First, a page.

Cool Climate Network” ( ) measures annual household carbon footprint throughout the U.S., taking into account emissions from transportation, housing, food, goods and services, using heatmaps ( ). This indicates that urban neighborhoods and southern states have much lower total emissions (typically, about half) than sprawled locations and northern areas due to lower transport (driving) and building (heating)  emissions.

State-Level Strategies for Reducing Vehicle Miles of Travel” ( ), By Michelle Byars, Yishu Wei, and Susan Handy. This report explores how state policies related to transportation pricing, development, transportation investments and TDM programs can reduce vehicle travel.

A Tool to Estimate the Added VMT from Highway Expansions” ( ), By Michael Brenneis and Eric Sundquist. The National Center for Sustainable Transportation (NCST) has developed an induced travel demand calculator designed to calculate the additional vehicle travel resulting from highway expansions.

Missing Middle Housing Website” ( ), provides information for citizens, planners, builders and elected officials concerning Missing Middle Housing and how it can transform communities.

The Connectedness of Our Housing Ecosystem” ( ), by Daniel Herriges. This column summarizes new research by Evan Mast ( ), The Effect of New Luxury Housing on Regional Housing Affordability, which finds strong connections between new construction and increasing housing supply in more affordable neighborhoods. The analysis indicates that building 100 new luxury units allows 34-65 households to move out of lower-come neighborhoods, which increases affordability in those areas.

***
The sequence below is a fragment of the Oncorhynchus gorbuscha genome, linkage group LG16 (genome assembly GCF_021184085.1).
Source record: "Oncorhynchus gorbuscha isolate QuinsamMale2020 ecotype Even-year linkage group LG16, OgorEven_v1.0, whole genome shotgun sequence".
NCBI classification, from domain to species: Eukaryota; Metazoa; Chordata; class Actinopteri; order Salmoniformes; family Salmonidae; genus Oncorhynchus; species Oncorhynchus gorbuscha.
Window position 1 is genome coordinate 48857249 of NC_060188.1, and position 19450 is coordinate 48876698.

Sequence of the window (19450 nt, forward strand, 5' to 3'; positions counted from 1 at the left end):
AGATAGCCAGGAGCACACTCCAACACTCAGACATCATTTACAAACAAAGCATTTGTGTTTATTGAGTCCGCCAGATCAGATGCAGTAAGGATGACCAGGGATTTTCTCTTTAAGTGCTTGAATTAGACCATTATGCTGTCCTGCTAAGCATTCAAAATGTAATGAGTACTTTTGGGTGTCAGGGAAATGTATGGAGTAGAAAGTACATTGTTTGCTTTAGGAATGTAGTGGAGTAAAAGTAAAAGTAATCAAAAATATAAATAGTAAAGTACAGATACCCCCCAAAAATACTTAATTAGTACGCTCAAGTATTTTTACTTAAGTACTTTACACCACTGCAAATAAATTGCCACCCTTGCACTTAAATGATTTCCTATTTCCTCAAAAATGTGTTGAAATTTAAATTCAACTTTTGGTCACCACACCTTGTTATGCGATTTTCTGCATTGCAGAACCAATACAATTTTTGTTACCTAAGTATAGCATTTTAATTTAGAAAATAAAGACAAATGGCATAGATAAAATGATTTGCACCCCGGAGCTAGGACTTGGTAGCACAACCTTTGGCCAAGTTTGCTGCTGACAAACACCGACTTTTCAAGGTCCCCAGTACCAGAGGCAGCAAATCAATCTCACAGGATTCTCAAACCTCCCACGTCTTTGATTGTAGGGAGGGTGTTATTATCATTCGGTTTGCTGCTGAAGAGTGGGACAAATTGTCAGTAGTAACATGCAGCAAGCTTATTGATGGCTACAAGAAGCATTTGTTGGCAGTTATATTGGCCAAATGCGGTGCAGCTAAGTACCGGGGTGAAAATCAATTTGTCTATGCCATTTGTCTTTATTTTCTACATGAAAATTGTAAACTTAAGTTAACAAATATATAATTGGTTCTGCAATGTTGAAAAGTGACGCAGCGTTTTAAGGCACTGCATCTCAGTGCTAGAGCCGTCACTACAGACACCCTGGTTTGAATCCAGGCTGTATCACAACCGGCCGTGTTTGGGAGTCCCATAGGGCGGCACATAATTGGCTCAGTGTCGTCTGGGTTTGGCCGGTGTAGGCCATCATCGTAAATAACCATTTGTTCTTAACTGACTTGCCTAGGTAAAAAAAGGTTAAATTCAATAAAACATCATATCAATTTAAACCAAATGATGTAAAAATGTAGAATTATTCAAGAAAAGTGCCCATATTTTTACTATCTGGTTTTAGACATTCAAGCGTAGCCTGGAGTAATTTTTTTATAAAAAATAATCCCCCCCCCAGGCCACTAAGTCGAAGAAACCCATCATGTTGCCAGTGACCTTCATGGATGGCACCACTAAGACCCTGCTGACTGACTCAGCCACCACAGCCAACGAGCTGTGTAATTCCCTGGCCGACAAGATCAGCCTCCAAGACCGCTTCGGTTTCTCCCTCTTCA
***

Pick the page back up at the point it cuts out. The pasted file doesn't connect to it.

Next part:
“Access and Safety in European Cities” ( ). This International Transport Forum project aims to provide a better understanding of the role of transport policy and infrastructure investment in improving access, safety and ultimately well-being in urban areas. Below are three recent reports.

*           “Improving Transport Planning and Investment Through the Use of Accessibility Indicators” ( ). This report examines how accessibility indicators can be implemented and used to improve transport planning.

*           “Road Safety in European Cities. Performance Indicators and Governance Solutions” ( ). This report benchmarks road safety performance for 72 urban areas. It finds that a modal shift away from private motor vehicles could significantly enhance road safety in dense urban areas and deliver public health benefits associated with increased physical activity and improved air quality.

*           “Benchmarking Accessibility in Cities: Measuring the Impact of Proximity and Transport Performance ( ). This report describes a framework for evaluating  urban accessibility based on the number of destinations (schools, hospitals, food shops, restaurants, people, recreational opportunities and green spaces) that can be reached on foot, by bicycle, public transport or car within a certain time. These indicators are applied in 121 cities in 30 European countries. The project also developed an interactive online visualisation tool that allows easy comparisons between the cities, destinations, transport modes, geographies and travel times.